Bruno Klopfer

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Bruno Klopfer (1 October 1900 – 1971), was a German psychologist, born in Bavaria.

He had a profound impact on the development of psychological personality testing, and was an important pioneer and innovator in the development, scoring and popularization of projective techniques, especially the Rorschach inkblot test.


He was awarded a Ph.D. from the University of Munich in 1923.[1]

Klopfer, a Jew, left Germany in 1933; and on his way to the USA, spent a year in Switzerland where he studied with Carl Jung at the Zurich Psychotechnic Institute (this was where he first encountered the Rorschach test).

His first job in the USA was at Columbia University where he conducted research with the famous anthropologist Franz Boas.

He was founding editor of the Rorschach Research Exchange and Journal of Projective Techniques in 1936. This Journal became the "Journal of Projective Techniques" in 1950, The Journal of Projective Techniques & Personality Assessment in 1963, and eventually became the Journal of Personality Assessment in 1971.

He was the Director of the Rorschach Institute from 1939 to 1947, and was the President of the Society of Projective Techniques from 1947 until his death in 1971.

In 1947, he was appointed Clinical Professor of Psychology at the University of California at Los Angeles. He remained at UCLA until he retired in 1963.

Klopfer performed workshops on the interpretation of the Rorschach test. Mary Ainsworth, a major contributor to the development of attachment theory, attended one of these workshops. The meeting led to Klopfer and Ainsworth collaborating to coauthor a book on the Rorschach technique [2]

Works by Klopfer[edit]

  • Klopfer, B., "Psychological Variables in Human Cancer", Journal of Projective Techniques, Vol.21, No.4, (December 1957), pp. 331–340. (This paper is also significant because it contains an account of the impact of the treatment of a lymphosarcoma upon Mr. Wright, a patient of one of Klopfer's colleagues (Dr. Philip West) with a bogus medicine, "Krebiozen'". Klopfer's account of Wright's progress is often referred to in the cancer literature, but the actual reference is seldom cited.)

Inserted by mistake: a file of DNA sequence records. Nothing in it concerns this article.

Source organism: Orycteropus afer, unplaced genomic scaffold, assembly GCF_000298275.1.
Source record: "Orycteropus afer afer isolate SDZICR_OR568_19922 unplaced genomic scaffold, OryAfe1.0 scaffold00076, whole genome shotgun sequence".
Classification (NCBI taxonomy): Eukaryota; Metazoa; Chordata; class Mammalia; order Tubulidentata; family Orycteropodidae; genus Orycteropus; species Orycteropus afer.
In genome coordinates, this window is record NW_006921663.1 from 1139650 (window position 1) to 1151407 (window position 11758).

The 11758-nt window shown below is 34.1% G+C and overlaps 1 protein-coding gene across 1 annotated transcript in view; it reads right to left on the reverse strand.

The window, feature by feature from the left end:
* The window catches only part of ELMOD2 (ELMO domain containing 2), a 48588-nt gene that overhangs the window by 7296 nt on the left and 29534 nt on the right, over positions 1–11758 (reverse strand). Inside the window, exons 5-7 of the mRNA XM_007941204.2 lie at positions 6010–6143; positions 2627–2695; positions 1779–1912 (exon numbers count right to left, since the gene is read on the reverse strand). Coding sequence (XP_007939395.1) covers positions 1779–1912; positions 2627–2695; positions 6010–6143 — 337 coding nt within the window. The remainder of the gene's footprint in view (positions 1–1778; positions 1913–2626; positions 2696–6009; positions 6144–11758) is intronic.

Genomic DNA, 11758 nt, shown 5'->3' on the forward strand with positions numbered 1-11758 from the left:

• Klopfer, B., The Rorschach Technique: A Manual for a Projective Method of Personality Diagnosis, World Book Co, (Yonkers-on-Hudson), 1946.
  • Klopfer, B., Ainsworth, M.D., Klopfer, W.G. & Holt, R.R., Developments in the Rorschach Technique: Vol.1, Technique and Theory, World Book Co, (Yonkers-on-Hudson), 1954.
  • Klopfer, B., Ainsworth, M.D., Klopfer, W.G. & Holt, R.R.(eds.), Developments in the Rorschach Technique: Vol.2, Fields of Application, World Book Co, (Yonkers-on-Hudson), 1956.
  • Klopfer, B. & Davidson, H.H., The Rorschach Technique; an Introductory Manual, Harcourt, Brace & World, (New York), 1962.
  • Klopfer, B., Meyer, M., Brawer, F. & Klopfer, W.G.(eds.), Developments in the Rorschach Technique: Vol.3, Aspects of Personality Structure, Harcourt Brace Jovanovich, (New York), 1970.

See also[edit]


  1. ^ His dissertation was entitled The Psychology of Inhibition.
  2. ^ Bretherton, 1992.


  • Exner, J.E. & Exner, D.E., "How clinicians use the Rorschach", Journal of Personality Assessment, Vol.36, No.5, (October 1972), pp. 403–408.
  • Skadeland, D.R., "Bruno Klopfer: A Rorschach Pioneer", Journal of Personality Assessment, Vol.50, No.3, (Fall 1986), pp. 358–361. (Obituary)